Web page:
By WOAI Intern Maureen Johnson
About a week and a half ago, a San Antonio man was arrested for allegedly kidnapping his ex-girlfriend
and holding her hostage for 11 days. Efren Plata, 32, tricked his 22-year-old ex-girlfriend into coming over, and then bound her hands, feet, and mouth with duct tape. The torture didn't stop there. He placed the barrel of a gun inside her mouth and pulled the trigger. Luckily, the gun did not go off. Plata also forced the young woman to have sex with another man for $250 dollars. The victim was finally able to escape after talking Plata into allowing her to see her mother and promising to return, but instead she went directly to the police.
Hearing this story was heartbreaking because I can't imagine how this woman will ever be the same. Fortunately, she lived to tell her story. but many do not. The worst thing about this incident is that she knew the man who did this to her. They were once romantically involved and a level of trust once existed between them.
After this surfaced, I began reading up on relationship violence and realized just how prevalent it is in our society. The June issue of Glamour magazine has an article dedicated to relationship abuse and just launched the Tell Somebody campaign to help raise awareness about the issue. Just a week ago my mother found an article that caught her attention and she shared it with me. That article detailed an issue I had never heard of before called "reproductive coercion" where women are forced to have children by their boyfriends/husbands as a form of control.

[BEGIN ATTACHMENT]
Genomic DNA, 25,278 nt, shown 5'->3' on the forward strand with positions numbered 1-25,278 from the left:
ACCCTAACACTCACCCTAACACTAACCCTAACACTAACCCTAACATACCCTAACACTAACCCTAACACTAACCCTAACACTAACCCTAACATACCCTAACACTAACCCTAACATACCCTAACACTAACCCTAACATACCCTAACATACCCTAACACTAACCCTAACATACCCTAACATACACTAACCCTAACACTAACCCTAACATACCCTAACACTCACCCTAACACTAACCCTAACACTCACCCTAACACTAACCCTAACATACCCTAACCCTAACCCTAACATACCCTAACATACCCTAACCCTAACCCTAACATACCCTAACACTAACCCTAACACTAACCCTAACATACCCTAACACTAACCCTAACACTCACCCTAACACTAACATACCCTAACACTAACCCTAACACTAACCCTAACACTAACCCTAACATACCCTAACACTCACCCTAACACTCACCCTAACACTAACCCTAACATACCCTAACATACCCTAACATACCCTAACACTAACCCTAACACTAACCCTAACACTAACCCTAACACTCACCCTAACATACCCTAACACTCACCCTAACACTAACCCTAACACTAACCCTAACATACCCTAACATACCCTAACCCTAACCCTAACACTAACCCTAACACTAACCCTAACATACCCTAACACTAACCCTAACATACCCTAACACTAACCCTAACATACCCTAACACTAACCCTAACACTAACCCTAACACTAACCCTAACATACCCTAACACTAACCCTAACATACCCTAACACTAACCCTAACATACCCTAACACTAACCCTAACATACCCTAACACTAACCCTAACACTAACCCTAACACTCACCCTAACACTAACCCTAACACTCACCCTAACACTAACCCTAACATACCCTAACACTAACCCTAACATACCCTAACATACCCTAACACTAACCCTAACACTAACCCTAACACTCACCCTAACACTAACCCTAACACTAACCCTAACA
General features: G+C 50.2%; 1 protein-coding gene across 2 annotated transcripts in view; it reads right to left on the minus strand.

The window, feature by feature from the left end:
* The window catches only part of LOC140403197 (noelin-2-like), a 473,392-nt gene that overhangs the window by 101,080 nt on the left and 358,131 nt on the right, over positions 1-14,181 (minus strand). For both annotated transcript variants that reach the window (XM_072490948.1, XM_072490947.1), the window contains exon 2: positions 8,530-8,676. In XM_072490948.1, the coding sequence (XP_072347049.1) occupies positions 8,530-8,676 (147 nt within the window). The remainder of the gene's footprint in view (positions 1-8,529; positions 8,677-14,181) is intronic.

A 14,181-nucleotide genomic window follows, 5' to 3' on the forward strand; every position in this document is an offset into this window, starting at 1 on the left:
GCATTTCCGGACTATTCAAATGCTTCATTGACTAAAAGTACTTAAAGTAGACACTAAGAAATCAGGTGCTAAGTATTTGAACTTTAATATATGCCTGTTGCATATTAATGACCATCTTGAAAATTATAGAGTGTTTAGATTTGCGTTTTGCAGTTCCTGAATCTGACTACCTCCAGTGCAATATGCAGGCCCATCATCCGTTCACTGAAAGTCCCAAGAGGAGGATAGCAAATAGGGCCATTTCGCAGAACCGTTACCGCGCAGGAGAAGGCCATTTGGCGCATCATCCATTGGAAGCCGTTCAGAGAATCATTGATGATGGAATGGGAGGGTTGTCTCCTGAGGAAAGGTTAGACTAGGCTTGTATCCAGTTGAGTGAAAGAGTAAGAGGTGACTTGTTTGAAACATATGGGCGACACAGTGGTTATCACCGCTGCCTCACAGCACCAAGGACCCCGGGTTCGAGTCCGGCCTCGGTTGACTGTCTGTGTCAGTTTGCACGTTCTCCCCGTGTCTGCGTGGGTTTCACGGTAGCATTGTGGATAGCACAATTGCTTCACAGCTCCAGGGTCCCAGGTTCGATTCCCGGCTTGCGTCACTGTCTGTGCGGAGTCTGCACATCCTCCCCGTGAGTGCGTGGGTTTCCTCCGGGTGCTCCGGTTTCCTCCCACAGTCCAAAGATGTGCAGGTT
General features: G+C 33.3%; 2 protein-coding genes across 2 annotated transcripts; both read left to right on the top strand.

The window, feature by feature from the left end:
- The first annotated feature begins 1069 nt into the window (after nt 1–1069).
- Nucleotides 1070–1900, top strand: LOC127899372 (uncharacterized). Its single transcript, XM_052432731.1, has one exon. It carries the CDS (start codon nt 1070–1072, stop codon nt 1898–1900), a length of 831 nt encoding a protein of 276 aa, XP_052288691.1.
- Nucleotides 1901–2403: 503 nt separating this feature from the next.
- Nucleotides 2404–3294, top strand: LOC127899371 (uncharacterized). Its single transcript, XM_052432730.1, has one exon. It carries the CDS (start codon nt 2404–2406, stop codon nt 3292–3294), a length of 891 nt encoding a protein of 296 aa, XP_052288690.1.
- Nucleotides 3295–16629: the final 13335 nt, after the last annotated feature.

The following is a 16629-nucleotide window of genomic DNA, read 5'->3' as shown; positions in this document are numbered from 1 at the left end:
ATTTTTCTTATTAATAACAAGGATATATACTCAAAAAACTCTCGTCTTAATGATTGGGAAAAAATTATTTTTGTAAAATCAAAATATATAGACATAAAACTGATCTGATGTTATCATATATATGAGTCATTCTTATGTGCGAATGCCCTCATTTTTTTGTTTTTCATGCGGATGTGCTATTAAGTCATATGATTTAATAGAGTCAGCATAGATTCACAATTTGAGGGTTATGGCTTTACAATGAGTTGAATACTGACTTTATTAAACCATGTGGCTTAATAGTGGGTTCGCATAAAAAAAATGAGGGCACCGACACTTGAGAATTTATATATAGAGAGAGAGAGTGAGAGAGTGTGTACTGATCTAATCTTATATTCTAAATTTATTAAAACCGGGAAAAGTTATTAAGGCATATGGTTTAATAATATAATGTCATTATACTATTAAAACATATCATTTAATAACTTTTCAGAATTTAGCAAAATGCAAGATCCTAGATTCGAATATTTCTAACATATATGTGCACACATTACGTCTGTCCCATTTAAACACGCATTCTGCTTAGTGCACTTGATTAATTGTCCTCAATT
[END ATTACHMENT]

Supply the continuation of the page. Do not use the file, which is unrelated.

According to an online survey conducted by Glamour/Harris Interactive between March 3 to 7, 2011 among 2,542 women aged 18-35, a full 29 percent said they'd been in an abusive relationship. Another 30 percent said they'd never been abused, but then went on to acknowledge that, at some point, a partner had viciously hurt them: from verbal degradation to being strangled or threatened with a knife.
Relationship violence comes in many forms and those not in an abusive situation might find it hard to understand why these women stay. The most common answer is love. Others feel they have nowhere else to go. But we live in a decade where women are becoming increasingly self-sufficient. We are topping the boys in school, and growing up to become CEOs and the voice of our communities.
It was shocking to read that the National Domestic Violence Hotline received 281,787 calls in 2010 but 83,027 of those calls went unanswered due to a lack of resources. From now through October, Glamour is working to change this along with the Avon Foundation for Women and the Avon Speak Out Against Domestic Violence program.
How can you help? If you or someone you know is a victim of relationship violence, tell Somebody. Visit glamour.com/tell-somebody
to learn more. Or make a $10 donation by texting TELLNOW to 85944 and The Avon Foundation will match every dollar donated, up to $200,000.